Also on the episode, AP reporter Erika Kinetz shares secretly recorded audio of Russian soldiers calling home. In the intercepted conversations, the men describe “cleansing operations” and their orders to take no prisoners. Their intimate calls give insight into how Russian propaganda and fearmongering turned men with normal, domestic lives into soldiers strategizing about killing civilians.

Finally, Reveal host Michael Montgomery speaks with Oleksandra Matviichuk, a Ukrainian human rights lawyer and winner of a 2022 Nobel Peace Prize, about whether war crimes in Ukraine will be prosecuted. Matviichuk, who has been gathering evidence of human rights abuses since Russia’s initial invasion of the country, argues war crimes should be handled by the Ukrainian courts, and that the international community has an important role to play in bringing justice for Ukrainians.

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Video Shows Nonbinary Teen Nex Benedict Reflecting on Fight Before Their Death


The death of Nex Benedict, a nonbinary teenager in Oklahoma, after a fight in school bathroom earlier this month has led to an outpouring of grief and anger among the LGBTQ community—and fresh attention to the climate of hostility faced by trans students in the state and beyond.

Much remains unclear about the specifics of what happened to Nex, who was reported dead on February 8. On Friday, the Owasso Police Department posted body cam footage of Nex speaking to an officer in a hospital after the fight.

In the video, Nex—dressed in a black t-shirt and cargo pants, their dark hair cut short—tells the officer “I got jumped” and that they didn’t know the three freshman girls who hurt them until that week. “They just decided to up and start messing with you?” the officer asks.

“Yeah, because of the way that we dress,” Nex replied. 

According to Nex, the girls had made fun of the way Nex and their friends were laughing. In response, Nex threw water on the girls from a plastic water bottle, Nex told the officer. Then, they say, the girls “came at me.” Nex continues: “They grabbed onto my hair, I grabbed onto them. I threw one them into a paper towel dispenser. Then they got my legs out from under me, got me on the ground, and started beating the shit out of me. And then my friends tried to jump in and help, and I’m not sure, I blacked out.”

Surveillance camera footage released by the police shows Nex walking through the school hallways sometime after the fight, escorted by an adult. Sue Benedict, Nex’ guardian and grandmother, was soon summoned to the school and advised to take Nex to the hospital, where she called the police.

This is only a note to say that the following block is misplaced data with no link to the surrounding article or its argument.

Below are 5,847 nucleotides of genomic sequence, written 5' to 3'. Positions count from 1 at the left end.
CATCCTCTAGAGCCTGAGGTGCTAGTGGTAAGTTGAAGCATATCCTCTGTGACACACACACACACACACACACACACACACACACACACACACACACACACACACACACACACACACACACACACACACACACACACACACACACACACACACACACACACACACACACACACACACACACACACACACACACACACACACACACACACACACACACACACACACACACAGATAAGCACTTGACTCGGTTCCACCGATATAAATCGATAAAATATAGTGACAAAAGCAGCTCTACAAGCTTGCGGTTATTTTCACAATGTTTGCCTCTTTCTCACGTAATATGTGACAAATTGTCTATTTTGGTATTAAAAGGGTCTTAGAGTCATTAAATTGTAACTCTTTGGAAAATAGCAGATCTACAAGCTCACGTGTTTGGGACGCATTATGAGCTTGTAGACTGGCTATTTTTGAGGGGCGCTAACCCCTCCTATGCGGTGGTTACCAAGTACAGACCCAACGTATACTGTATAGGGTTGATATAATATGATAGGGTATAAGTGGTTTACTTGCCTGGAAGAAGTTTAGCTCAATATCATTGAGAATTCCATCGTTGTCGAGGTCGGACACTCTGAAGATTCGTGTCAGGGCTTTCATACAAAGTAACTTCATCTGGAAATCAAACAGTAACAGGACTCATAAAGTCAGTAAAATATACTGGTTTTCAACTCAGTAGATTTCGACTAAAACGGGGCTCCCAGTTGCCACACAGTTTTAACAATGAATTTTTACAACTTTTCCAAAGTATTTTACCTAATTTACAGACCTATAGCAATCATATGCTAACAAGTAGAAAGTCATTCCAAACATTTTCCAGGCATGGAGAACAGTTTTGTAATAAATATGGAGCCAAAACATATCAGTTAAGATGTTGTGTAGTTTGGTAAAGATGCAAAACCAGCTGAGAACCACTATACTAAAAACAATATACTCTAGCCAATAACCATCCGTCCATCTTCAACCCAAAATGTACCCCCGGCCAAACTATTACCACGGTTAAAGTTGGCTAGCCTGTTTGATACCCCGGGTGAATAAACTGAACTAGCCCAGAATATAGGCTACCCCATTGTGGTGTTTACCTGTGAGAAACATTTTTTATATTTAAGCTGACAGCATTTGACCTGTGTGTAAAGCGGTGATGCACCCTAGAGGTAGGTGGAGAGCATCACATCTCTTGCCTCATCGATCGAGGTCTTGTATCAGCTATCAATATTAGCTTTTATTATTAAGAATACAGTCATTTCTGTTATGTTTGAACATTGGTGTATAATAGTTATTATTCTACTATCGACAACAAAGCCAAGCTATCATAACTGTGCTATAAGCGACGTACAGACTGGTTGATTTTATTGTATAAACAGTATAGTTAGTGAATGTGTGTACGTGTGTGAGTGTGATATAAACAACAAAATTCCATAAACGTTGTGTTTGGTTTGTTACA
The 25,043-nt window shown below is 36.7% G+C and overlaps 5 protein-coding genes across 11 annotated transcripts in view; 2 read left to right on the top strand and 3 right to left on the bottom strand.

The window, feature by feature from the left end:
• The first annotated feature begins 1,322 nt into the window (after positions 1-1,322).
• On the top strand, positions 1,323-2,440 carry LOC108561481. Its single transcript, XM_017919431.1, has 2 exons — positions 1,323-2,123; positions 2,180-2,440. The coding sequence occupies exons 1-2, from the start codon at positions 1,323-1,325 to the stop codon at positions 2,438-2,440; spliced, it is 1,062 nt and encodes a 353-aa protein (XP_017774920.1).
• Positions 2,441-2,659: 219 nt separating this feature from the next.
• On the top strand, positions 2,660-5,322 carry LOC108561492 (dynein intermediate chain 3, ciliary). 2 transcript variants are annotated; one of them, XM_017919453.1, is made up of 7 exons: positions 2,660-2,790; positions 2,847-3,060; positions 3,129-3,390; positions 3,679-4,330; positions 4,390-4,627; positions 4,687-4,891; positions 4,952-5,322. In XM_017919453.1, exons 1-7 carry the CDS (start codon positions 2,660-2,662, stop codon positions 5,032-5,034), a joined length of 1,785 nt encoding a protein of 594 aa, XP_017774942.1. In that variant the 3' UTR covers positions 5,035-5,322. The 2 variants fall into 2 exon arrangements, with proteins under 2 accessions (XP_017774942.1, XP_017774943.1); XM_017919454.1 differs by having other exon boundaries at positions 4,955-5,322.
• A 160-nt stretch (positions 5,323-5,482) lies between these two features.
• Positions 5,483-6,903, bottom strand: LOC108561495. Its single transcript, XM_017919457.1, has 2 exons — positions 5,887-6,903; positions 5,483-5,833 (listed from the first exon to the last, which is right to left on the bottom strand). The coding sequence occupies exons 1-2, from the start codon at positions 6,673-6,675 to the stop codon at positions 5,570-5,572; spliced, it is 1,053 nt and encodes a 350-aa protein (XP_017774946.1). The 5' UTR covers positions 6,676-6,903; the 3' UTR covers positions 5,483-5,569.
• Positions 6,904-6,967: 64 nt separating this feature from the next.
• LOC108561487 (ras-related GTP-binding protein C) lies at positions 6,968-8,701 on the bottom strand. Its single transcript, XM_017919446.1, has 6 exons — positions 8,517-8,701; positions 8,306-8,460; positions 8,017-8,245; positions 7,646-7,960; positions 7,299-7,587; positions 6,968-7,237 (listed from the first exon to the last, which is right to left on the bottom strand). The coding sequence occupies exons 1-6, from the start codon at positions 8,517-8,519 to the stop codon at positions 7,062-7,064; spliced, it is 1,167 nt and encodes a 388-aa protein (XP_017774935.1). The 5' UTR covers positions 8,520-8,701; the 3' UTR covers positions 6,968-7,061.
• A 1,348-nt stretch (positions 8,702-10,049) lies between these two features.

During the ensuing hospital interview, the police officer tells Nex and Benedict that the school was supposed to have contacted the police immediately after the fight. But he also advised that it might not be in their their best interests to pursue criminal charges, since Nex could be seen as having started the physical fight. Benedict agrees to talk it over with Nex. The officer leaves after about 20 minutes; Nex went home that night. 

The next day, at 1 p.m., Benedict called 911 for an ambulance, reporting that Nex’s breathing was shallow and that their “eyes are kind of rolling back,” according to a call recording released by the police department, which has been posting updates on social media. Nex died at the hospital shortly afterward.

Benedict told the Independent earlier this week that Nex had been bullied for being transgender since the start of the 2023 school year. She remembered telling Nex to “‘be strong and look the other way, because these people don’t know who you are.'”

The tragedy is drawing attention to anti-trans politics of Oklahoma officials, including Oklahoma state superintendent for education Ryan Walters, who told the New York Times that he did not believe that nonbinary or transgender people exist. “There’s not multiple genders. There’s two. That’s how God created us,” he said. Walters has pushed these beliefs onto Oklahoma schools; the state would not allow students to use preferred names or pronouns different from their birth sex, he told the Times.

Last month, Walters appointed Chaya Raichik, the internet personality behind the virulently anti-trans Libs of TikTok account, to a library media advisory committee. Raichik, who often uses her account to target teachers who support LGBTQ students, had previously targeted an Owasso teacher, who ultimately resigned—a development that upset Nex, Benedict told the Independent.

National LGBTQ civil rights leaders have called for federal investigations into Nex’s death and the Owesso school district by the Departments of Justice and Education. “We believe that Nex’s death is the natural consequence of a growing wave of hatred against LGBTQ+ people,” Kelley Robinson, president of the Human Rights campaign, wrote in letters to the federal department leaders. “This hatred is being fueled by an unprecedented, coordinated attempt to eliminate the rights and visibility of our communities across the country.”